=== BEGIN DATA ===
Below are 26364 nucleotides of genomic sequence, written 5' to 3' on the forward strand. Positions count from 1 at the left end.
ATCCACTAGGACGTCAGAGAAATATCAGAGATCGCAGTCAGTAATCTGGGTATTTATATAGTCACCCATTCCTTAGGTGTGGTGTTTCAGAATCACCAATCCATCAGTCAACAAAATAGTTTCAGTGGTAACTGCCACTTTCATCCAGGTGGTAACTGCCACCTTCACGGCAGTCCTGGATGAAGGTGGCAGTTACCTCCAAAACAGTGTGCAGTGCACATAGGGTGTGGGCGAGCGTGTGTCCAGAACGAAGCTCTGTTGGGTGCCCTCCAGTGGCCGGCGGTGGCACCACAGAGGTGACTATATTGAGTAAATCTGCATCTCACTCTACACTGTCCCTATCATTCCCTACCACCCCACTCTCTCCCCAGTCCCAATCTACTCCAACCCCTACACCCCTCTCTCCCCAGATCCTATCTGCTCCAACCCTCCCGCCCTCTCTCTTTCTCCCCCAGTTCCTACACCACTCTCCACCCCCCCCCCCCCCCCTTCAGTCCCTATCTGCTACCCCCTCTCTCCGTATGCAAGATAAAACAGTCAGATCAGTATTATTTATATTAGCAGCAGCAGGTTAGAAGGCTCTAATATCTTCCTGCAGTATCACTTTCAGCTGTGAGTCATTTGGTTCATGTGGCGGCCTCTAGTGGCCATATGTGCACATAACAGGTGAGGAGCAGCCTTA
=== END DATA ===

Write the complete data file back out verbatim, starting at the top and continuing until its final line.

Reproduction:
Below are 26364 nucleotides of genomic sequence, written 5' to 3' on the forward strand. Positions count from 1 at the left end.
ATCCACTAGGACGTCAGAGAAATATCAGAGATCGCAGTCAGTAATCTGGGTATTTATATAGTCACCCATTCCTTAGGTGTGGTGTTTCAGAATCACCAATCCATCAGTCAACAAAATAGTTTCAGTGGTAACTGCCACTTTCATCCAGGTGGTAACTGCCACCTTCACGGCAGTCCTGGATGAAGGTGGCAGTTACCTCCAAAACAGTGTGCAGTGCACATAGGGTGTGGGCGAGCGTGTGTCCAGAACGAAGCTCTGTTGGGTGCCCTCCAGTGGCCGGCGGTGGCACCACAGAGGTGACTATATTGAGTAAATCTGCATCTCACTCTACACTGTCCCTATCATTCCCTACCACCCCACTCTCTCCCCAGTCCCAATCTACTCCAACCCCTACACCCCTCTCTCCCCAGATCCTATCTGCTCCAACCCTCCCGCCCTCTCTCTTTCTCCCCCAGTTCCTACACCACTCTCCACCCCCCCCCCCCCCCCTTCAGTCCCTATCTGCTACCCCCTCTCTCCGTATGCAAGATAAAACAGTCAGATCAGTATTATTTATATTAGCAGCAGCAGGTTAGAAGGCTCTAATATCTTCCTGCAGTATCACTTTCAGCTGTGAGTCATTTGGTTCATGTGGCGGCCTCTAGTGGCCATATGTGCACATAACAGGTGAGGAGCAGCCTTA